Wednesday, November 28, 2012

Cabinet of curiosities

"I would dearly love to see Arne Duncan explain to Bibi Netanyahu that Israel's foreign aid is now cut off because they filled out the forms incorrectly". (Jersey Jazzman)

Madame Tussaud's spare heads. From
The project of shuffling Obama's cabinet around just got a lot easier, now that Thomas P. Friedman, also known as Thomas L. Friedman, or by the Linnaean handle of Moustaccium intellectionis, has laid down the criteria for doing it well: you just have to pick people Friedman knows, not that he knows all the best people for all the jobs, though that is probably also true, but because only if he knows them can we be sure that they'll work out:
Kerry is an excellent choice for defense. I don’t know Rice at all, so I have no opinion on her fitness for the job, but I think the contrived flap over her Libya comments certainly shouldn’t disqualify her. That said, my own nominee for secretary of state would be the current education secretary, Arne Duncan.... because I think this is an important time to ask the question of not just who should be secretary of state, but what should the secretary of state be in the 21st century?
This is not the first time Friedman has proposed Arne Duncan as diplomat; my response is here. What I'd like to do now is look at some possibilities for filling out the rest of the cabinet by Friedmannian rules.

For instance, the Secretary of Energy should be Michael Mandelbaum, not just because of who he is (a political scientist and Friedman's co-author for That Used To Be Us: How America Fell Behind in the World It Invented and How We Can Come Back, 2011), but because of what he is, capable of duplicating Friedman's literary style to the comma:
“The biggest issue in the world today is growth, and the world is divided into two groups — those who get it and those who don’t,” said Michael Mandelbaum, the Johns Hopkins University foreign policy expert. “If you’re dealing with the Middle East, it might actually be helpful to have someone who can tell some of the parties why they are going in the wrong direction and how their problems are not what they think they are, nor are their solutions.”
As such, Mandelbaum would undoubtedly be able to convince Congress to increase the gas tax. The current incumbent, Steven Chu, certainly knows that the gas tax ought to be increased, but he carries baggage—notably that Nobel Prize—that makes him seem rabidly partisan. Whereas Mandelbaum can make it sound stupid enough to be non-threatening:
A gasoline tax “is not just win-win; it’s win, win, win, win, win,” says the Johns Hopkins author and foreign policy specialist Michael Mandelbaum. “A gasoline tax would do more for American prosperity and strength than any other measure Obama could propose.”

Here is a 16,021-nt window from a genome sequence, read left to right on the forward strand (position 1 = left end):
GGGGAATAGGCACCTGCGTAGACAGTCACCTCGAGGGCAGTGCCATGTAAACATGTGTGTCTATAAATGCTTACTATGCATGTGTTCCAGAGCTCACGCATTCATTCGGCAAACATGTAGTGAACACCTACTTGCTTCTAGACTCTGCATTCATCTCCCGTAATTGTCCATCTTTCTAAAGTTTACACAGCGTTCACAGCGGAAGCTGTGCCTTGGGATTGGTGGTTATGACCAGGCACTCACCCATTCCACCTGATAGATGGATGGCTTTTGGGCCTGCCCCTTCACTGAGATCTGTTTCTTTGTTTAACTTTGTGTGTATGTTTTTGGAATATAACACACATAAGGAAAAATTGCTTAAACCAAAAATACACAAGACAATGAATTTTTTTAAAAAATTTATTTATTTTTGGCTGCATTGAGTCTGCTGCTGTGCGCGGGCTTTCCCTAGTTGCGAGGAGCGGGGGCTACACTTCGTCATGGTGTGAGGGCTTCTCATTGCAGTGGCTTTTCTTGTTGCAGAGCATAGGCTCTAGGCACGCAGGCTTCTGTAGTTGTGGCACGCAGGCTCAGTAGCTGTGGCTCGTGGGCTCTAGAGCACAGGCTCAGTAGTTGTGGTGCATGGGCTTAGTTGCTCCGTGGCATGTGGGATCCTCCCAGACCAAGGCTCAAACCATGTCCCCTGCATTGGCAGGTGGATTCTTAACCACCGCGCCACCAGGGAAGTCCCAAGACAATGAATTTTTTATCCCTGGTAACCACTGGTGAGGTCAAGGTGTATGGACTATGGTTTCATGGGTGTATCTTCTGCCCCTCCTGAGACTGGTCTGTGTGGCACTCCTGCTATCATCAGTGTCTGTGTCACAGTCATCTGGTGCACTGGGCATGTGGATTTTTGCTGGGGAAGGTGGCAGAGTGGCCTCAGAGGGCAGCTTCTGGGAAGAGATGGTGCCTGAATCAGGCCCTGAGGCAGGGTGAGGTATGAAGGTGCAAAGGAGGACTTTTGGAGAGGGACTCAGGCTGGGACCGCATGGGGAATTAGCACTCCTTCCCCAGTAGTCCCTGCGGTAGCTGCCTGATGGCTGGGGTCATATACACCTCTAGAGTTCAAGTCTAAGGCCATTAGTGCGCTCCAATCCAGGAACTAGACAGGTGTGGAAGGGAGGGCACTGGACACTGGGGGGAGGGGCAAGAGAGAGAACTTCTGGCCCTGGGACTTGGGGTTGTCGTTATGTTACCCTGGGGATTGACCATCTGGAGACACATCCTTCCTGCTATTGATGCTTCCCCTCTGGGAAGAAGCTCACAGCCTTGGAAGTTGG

You can practically hear Eric Cantor leaping on that and agreeing to pass it right away.

Similarly, to replace Duncan at Education you could do worse than picking Bevil Hogg, South African CEO of EndoStim, a company making a kind of pacemaker for your esophagus, which is supposed to regulate acid reflux,
inspired by Cuban and Indian immigrants to America and funded by St. Louis venture capitalists. Its prototype is being manufactured in Uruguay, with the help of Israeli engineers and constant feedback from doctors in India and Chile.
Hogg may not know much about education specifically, but what he knows in general is what he needs to know, which is that everything from now on has to be cheaper, flatter, and run out of a Blackberry:
“In the aftermath of the banking crisis, access to public markets is off-limits to start-ups,” explained Hogg, so start-ups now have to be “much leaner, much more capital-efficient, much smarter in accessing worldwide talent and quicker to market in order to do more with less.” He added, “$20 million is the new $100 million.”
Finally, for secretary of the Treasury why not go for Friedman's multitasking Paris taxi driver of 2006?
After the car started to roll, I saw he had a movie playing on the screen in the dashboard -- on the flat panel that usually displays the G.P.S. road map. I noticed this because between his talking on the phone and the movie, I could barely concentrate. I, alas, was in the back seat trying to finish a column on my laptop. When I wrote all that I could, I got out my iPod and listened to a Stevie Nicks album, while he went on talking, driving and watching the movie.
No special reason, except that this is the only Friedman column I can find in which a taxi driver plays a prominent role, and he doesn't even say anything! As far as I can tell from the research (as David Brooks would call it) for this post, Friedman never talks to taxi drivers at all; we've been lying about him all this time. Who knew?
From Lianhe Wanbao, Singapore, via Sammy Boy.

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